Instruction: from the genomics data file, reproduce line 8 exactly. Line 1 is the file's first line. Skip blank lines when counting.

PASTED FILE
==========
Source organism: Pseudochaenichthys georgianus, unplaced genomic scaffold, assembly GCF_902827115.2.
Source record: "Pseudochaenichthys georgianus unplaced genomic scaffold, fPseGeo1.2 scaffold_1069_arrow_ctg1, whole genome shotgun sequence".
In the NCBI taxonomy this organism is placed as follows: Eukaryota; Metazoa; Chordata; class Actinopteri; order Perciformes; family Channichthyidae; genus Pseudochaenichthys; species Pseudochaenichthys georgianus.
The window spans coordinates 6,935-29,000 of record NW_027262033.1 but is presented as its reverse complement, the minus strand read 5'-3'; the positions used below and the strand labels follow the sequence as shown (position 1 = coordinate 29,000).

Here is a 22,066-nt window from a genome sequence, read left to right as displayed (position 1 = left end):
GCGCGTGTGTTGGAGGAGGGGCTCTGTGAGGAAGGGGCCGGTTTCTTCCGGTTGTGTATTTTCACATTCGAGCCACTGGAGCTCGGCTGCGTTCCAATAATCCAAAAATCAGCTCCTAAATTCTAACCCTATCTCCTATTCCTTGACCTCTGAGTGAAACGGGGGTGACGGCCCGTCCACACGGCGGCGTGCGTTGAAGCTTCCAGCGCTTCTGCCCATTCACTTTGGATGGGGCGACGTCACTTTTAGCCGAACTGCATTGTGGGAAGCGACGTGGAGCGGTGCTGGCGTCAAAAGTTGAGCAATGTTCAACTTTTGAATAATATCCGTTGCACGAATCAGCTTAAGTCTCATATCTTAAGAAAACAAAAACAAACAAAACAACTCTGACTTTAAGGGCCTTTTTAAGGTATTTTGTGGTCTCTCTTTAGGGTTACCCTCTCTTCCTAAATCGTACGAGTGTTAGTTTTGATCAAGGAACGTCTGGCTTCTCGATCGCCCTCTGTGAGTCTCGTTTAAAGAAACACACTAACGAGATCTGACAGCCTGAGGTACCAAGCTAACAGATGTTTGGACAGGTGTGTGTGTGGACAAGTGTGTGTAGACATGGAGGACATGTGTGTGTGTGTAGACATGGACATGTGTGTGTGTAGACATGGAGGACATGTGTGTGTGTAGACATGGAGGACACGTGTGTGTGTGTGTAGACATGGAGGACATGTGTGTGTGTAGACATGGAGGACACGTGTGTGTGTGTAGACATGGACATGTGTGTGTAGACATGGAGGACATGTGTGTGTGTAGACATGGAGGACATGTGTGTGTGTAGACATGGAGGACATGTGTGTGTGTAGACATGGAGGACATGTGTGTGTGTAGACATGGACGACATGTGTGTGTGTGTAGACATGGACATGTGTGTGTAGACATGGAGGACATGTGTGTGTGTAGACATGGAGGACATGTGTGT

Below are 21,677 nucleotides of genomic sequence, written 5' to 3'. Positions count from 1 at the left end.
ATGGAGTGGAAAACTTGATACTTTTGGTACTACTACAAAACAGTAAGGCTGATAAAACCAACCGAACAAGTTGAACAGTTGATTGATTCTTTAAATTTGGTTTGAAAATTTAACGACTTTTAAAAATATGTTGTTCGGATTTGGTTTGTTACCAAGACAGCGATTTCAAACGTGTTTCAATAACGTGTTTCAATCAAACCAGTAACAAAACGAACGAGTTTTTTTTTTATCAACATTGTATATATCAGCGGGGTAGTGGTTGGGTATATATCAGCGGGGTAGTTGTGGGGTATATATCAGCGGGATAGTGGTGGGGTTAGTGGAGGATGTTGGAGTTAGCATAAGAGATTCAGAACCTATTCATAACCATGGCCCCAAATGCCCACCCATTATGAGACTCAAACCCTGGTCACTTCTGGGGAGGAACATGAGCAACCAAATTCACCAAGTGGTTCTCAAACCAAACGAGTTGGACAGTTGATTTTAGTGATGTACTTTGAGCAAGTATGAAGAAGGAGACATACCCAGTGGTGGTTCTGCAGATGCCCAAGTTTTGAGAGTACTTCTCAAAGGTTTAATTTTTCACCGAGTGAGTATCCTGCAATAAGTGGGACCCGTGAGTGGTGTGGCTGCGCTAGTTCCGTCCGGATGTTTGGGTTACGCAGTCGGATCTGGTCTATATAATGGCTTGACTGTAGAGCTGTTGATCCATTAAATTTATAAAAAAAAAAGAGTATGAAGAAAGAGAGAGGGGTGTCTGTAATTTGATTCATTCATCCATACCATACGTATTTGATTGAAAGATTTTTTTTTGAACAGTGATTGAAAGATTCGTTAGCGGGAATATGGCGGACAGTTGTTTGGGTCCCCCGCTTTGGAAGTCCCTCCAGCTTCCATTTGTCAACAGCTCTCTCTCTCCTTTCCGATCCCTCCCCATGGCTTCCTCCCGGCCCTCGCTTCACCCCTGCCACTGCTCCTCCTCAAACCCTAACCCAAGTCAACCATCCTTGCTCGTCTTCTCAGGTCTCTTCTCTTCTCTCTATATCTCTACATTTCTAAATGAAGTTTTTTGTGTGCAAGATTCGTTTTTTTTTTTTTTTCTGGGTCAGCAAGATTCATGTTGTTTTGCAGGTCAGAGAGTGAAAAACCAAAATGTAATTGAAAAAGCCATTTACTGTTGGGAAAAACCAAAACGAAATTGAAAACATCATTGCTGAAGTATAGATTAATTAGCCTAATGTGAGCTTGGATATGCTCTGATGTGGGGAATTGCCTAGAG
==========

ATGGAGTGGAAAACTTGATACTTTTGGTACTACTACAAAACAGTAAGGCTGATAAAACCAACCGAACAAGTTGAACAGTTGATTGATTCTTTAAATTTGGTTTGAAAATTTAACGACTTTTAAAAATATGTTGTTCGGATTTGGTTTGTTACCAAGACAGCGATTTCAAACGTGTTTCAATAACGTGTTTCAATCAAACCAGTAACAAAACGAACGAGTTTTTTTTTTATCAACATTGTATATATCAGCGGGGTAGTGGTTGGGTATATATCAGCGGGGTAGTTGTGGGGTATATATCAGCGGGATAGTGGTGGGGTTAGTGGAGGATGTTGGAGTTAGCATAAGAGATTCAGAACCTATTCATAACCATGGCCCCAAATGCCCACCCATTATGAGACTCAAACCCTGGTCACTTCTGGGGAGGAACATGAGCAACCAAATTCACCAAGTGGTTCTCAAACCAAACGAGTTGGACAGTTGATTTTAGTGATGTACTTTGAGCAAGTATGAAGAAGGAGACATACCCAGTGGTGGTTCTGCAGATGCCCAAGTTTTGAGAGTACTTCTCAAAGGTTTAATTTTTCACCGAGTGAGTATCCTGCAATAAGTGGGACCCGTGAGTGGTGTGGCTGCGCTAGTTCCGTCCGGATGTTTGGGTTACGCAGTCGGATCTGGTCTATATAATGGCTTGACTGTAGAGCTGTTGATCCATTAAATTTATAAAAAAAAAAGAGTATGAAGAAAGAGAGAGGGGTGTCTGTAATTTGATTCATTCATCCATACCATACGTATTTGATTGAAAGATTTTTTTTTGAACAGTGATTGAAAGATTCGTTAGCGGGAATATGGCGGACAGTTGTTTGGGTCCCCCGCTTTGGAAGTCCCTCCAGCTTCCATTTGTCAACAGCTCTCTCTCTCCTTTCCGATCCCTCCCCATGGCTTCCTCCCGGCCCTCGCTTCACCCCTGCCACTGCTCCTCCTCAAACCCTAACCCAAGTCAACCATCCTTGCTCGTCTTCTCAGGTCTCTTCTCTTCTCTCTATATCTCTACATTTCTAAATGAAGTTTTTTGTGTGCAAGATTCGTTTTTTTTTTTTTTTCTGGGTCAGCAAGATTCATGTTGTTTTGCAGGTCAGAGAGTGAAAAACCAAAATGTAATTGAAAAAGCCATTTACTGTTGGGAAAAACCAAAACGAAATTGAAAACATCATTGCTGAAGTATAGATTAATTAGCCTAATGTGAGCTTGGATATGCTCTGATGTGGGGAATTGCCTAGAG